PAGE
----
France hopes universal digital tax agreed at G7 summit

Source: Xinhua| 2019-07-28 14:34:13|Editor: Shi Yinglun
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PARIS, July 28 (Xinhua) -- France hopes leaders of G7 would agree on a universal tax of digital activities at the bloc' summit next month in France, French Minister of the Economy and Finance Bruno Le Maire said Saturday.

"We hope between now and the end of August -- the G7 heads of state meeting in Biarritz -- will reach an agreement," Le Maire told a press conference.

"The challenge that we have to overcome is the digital economy which is not taxed at the same level as the other economic activities," he said.

Austria, Britain, Spain and Italy have announced plans for their own digital taxes.

Le Maire justified the need to tax internet giants, saying that "it is in our collective interest to achieve a fair taxation of digital activities in the world."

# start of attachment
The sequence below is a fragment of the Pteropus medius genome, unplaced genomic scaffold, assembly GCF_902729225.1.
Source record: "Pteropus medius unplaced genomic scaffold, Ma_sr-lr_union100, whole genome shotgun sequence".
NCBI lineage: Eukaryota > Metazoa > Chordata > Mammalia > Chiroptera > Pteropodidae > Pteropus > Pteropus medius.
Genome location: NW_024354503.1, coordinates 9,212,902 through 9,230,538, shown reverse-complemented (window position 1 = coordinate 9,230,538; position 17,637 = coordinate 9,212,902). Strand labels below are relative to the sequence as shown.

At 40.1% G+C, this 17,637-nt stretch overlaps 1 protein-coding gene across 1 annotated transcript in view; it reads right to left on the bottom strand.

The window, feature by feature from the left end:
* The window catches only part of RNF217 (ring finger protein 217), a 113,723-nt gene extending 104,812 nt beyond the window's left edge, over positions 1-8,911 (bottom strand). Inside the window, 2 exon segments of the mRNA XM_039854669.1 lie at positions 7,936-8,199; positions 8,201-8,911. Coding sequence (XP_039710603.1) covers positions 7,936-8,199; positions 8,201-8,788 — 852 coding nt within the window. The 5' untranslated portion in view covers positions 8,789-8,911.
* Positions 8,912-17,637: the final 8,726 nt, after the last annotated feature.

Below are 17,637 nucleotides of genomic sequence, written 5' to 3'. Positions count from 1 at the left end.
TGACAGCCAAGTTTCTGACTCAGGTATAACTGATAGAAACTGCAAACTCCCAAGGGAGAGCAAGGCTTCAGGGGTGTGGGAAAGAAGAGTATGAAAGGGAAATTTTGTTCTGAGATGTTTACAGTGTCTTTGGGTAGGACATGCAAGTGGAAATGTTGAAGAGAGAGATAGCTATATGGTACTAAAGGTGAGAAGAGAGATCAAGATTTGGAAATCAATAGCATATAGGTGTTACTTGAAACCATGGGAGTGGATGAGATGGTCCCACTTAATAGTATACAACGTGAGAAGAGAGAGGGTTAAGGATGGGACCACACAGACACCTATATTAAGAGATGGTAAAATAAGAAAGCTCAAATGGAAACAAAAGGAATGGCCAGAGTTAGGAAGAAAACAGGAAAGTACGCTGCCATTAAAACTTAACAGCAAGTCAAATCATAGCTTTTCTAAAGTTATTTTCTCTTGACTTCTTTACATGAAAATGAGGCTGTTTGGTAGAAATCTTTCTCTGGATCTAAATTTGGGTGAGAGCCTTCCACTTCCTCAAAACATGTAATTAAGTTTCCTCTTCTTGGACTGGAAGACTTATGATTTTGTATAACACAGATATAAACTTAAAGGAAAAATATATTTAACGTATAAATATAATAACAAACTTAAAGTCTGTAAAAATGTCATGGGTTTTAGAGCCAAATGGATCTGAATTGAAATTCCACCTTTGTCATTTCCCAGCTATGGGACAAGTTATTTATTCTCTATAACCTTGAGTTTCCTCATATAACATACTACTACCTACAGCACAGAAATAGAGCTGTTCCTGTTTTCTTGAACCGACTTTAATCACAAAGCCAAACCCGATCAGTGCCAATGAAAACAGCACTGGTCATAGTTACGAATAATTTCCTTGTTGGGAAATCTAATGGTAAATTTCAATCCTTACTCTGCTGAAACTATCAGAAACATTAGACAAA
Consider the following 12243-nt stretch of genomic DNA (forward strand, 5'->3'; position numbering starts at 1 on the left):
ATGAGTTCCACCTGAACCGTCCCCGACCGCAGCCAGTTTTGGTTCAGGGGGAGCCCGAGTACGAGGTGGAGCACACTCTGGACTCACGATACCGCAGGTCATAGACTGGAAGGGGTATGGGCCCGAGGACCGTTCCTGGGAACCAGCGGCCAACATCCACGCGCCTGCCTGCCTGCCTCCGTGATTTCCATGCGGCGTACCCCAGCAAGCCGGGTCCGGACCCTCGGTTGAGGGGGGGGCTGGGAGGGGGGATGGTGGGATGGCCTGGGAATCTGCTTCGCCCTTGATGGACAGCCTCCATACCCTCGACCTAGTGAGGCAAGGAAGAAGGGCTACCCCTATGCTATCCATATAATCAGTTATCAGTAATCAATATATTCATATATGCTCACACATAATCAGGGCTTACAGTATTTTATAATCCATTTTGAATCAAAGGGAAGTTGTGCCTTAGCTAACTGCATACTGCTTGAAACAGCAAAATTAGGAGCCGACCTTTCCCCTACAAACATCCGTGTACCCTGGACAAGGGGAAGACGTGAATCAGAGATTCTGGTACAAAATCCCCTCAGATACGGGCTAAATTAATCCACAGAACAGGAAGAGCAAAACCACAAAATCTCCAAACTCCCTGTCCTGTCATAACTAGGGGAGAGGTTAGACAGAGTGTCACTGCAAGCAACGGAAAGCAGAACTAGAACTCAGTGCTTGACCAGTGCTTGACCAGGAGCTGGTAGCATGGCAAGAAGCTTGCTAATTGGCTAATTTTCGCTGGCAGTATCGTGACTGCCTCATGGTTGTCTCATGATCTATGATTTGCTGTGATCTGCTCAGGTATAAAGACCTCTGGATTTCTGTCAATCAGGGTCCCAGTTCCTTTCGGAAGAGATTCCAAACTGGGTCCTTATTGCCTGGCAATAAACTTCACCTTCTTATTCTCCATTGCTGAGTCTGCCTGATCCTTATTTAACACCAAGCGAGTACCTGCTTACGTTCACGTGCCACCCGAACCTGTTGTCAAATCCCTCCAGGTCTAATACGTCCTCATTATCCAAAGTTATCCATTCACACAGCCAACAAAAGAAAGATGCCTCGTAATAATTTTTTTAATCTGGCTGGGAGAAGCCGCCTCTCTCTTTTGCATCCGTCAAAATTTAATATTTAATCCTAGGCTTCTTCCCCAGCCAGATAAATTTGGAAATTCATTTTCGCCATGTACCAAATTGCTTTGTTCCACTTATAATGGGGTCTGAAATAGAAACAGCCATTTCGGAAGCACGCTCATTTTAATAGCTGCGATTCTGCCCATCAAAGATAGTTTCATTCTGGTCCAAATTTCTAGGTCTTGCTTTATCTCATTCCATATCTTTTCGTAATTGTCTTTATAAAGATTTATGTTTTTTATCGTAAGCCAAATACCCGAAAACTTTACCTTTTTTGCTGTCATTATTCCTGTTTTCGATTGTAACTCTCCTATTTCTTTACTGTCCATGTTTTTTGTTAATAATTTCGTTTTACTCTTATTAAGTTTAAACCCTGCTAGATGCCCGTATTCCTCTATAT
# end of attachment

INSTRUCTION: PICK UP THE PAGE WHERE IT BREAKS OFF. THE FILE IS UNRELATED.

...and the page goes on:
Le Maire said that the digital tax on internet giants was "a national decision" that the government would enact, despite U.S. president Donald Trump's threats of retaliatory tariffs.

"If anybody taxes them, it should be their home Country, the USA," Trump tweeted on Friday. "We will announce a substantial reciprocal action on Macron's foolishness shortly. I've always said American wine is better than French wine."

The three-percent tax that went into force in France this week targets digital companies with yearly global sales worth at least 750 million euros (835 million U.S. dollars) and French revenue worth more than 25 million euros (27 million dollars).

The tax was adopted by France's National Assembly, the lower house of the parliament, on July 4. It is expected to collect 400 million euros (445 million dollars) this year and 650 million euros (723 million dollars) by 2022.

"They shouldn't have done this," Trump said in the Oval Office on Friday afternoon. "Don't do it, because if you do it, I'm going to tax your wine."

The U.S. Trade Representative (USTR) initiated an investigation on July 10 against France under Section 301 of the Trade Act of 1974, accusing the French government of "unfairly targeting the tax at certain U.S.-based technology companies."

The USTR will hold a public hearing on August 19 following the investigation, allowing the public to submit comments on any reciprocal action.